Graduation Date

Spring 2019

Document Type

Thesis

Program

Master of Arts degree with a major in Psychology, option Academic Research

Committee Chair Name

Amber M. Gaffney

Committee Chair Affiliation

HSU Faculty or Staff

Second Committee Member Name

Justin D. Hackett

Second Committee Member Affiliation

Community Member or Outside Professional

Third Committee Member Name

Gregg Gold

Third Committee Member Affiliation

HSU Faculty or Staff

Subject Categories

Psychology

Abstract

The present work examined the conditions under which political partisans would desire to schism from their political party. Drawing on uncertainty-identity theory, the social identity theory of leadership, and the literature on schism, this thesis predicted that under conditions of high uncertainty, partisans would be less likely to schism from their party because they would be willing to accept limits to their voice from political leaders. A broad sample of California Republicans (N = 218) and Democrats (N = 249) were examined using the pretense of either support for or opposition to legislation on DACA enacted by the leader of their respective party. The results did not support the primary research hypotheses that people who experience elevated levels of self-uncertainty will have less of a desire to schism relative to people lower in self-uncertainty when they are denied voice from a political leader. However, the experimental design and exploratory analyses suggest a novel way to examine schism with respect to uncertainty.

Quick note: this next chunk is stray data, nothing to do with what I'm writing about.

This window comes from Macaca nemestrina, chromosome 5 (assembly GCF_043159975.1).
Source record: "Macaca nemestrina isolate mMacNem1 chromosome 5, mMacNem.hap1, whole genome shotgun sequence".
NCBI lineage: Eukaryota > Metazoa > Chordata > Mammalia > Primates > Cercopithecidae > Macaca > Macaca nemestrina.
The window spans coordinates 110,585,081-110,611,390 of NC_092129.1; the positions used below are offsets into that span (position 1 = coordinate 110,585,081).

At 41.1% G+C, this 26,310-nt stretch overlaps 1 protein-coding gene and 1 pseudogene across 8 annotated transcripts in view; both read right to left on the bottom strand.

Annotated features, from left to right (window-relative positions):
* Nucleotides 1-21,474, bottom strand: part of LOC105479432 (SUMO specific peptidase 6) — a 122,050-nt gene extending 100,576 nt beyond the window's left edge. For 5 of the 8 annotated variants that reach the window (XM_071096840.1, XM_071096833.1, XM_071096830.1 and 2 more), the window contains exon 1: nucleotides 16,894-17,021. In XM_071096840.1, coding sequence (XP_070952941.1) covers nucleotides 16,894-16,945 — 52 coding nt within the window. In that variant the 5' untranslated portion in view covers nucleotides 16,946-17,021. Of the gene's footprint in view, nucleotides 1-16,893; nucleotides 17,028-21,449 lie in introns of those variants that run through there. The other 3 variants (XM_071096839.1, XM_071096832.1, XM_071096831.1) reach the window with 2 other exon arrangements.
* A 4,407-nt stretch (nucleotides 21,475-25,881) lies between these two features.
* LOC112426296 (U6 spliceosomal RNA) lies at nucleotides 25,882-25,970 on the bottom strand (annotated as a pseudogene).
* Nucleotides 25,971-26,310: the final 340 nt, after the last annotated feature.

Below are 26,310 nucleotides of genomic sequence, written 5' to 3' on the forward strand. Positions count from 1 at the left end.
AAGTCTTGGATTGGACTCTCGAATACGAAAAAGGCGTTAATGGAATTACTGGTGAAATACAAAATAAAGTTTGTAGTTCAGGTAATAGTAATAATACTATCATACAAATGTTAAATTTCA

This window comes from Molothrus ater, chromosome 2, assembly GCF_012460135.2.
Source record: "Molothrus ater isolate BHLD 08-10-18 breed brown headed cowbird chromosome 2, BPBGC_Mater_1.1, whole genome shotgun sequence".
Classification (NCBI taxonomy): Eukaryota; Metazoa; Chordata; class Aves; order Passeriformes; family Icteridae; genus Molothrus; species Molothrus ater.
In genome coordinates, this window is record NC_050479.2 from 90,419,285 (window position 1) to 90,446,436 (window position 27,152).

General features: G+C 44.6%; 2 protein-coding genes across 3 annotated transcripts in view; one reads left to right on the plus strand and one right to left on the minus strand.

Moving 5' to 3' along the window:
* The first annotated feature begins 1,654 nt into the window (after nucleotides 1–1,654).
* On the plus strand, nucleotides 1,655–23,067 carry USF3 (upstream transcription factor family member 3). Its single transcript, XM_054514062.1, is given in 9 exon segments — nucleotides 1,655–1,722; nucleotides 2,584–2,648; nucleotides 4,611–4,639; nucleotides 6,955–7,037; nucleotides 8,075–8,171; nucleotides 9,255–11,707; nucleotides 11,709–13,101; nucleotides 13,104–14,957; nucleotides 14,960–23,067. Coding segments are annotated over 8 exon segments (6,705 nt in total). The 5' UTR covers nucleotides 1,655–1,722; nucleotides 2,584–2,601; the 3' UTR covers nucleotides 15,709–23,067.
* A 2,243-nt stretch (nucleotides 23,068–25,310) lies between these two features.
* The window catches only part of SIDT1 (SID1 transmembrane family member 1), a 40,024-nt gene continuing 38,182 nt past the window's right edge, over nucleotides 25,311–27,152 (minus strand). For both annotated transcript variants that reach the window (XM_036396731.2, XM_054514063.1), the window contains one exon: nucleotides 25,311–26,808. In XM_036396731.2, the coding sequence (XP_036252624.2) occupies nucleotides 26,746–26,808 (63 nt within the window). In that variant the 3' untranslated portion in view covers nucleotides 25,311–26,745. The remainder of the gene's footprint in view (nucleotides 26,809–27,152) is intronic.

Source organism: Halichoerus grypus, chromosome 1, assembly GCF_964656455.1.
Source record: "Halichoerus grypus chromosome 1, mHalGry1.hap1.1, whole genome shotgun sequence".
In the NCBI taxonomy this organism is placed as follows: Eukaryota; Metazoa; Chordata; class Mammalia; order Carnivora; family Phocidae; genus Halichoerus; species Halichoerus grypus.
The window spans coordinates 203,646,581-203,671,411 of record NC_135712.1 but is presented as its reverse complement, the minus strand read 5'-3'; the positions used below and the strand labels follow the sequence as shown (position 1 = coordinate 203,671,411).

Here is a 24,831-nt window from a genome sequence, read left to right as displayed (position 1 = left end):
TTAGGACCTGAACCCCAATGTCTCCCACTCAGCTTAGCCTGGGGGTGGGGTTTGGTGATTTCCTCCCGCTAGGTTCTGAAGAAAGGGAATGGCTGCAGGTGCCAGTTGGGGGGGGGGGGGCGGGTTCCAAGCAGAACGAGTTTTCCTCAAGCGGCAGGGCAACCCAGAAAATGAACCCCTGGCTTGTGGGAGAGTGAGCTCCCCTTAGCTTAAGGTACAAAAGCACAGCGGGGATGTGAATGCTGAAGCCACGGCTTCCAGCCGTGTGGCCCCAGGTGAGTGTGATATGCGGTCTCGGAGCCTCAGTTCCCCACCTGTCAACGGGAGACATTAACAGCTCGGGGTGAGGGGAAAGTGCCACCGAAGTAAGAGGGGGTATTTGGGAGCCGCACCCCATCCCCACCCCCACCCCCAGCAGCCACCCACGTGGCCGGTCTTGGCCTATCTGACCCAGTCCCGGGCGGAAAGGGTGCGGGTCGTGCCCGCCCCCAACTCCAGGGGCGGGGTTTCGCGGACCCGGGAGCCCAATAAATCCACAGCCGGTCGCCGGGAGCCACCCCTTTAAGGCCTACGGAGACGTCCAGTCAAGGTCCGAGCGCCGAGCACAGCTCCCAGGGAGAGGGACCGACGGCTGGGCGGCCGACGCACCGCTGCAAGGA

Citation Style

APA

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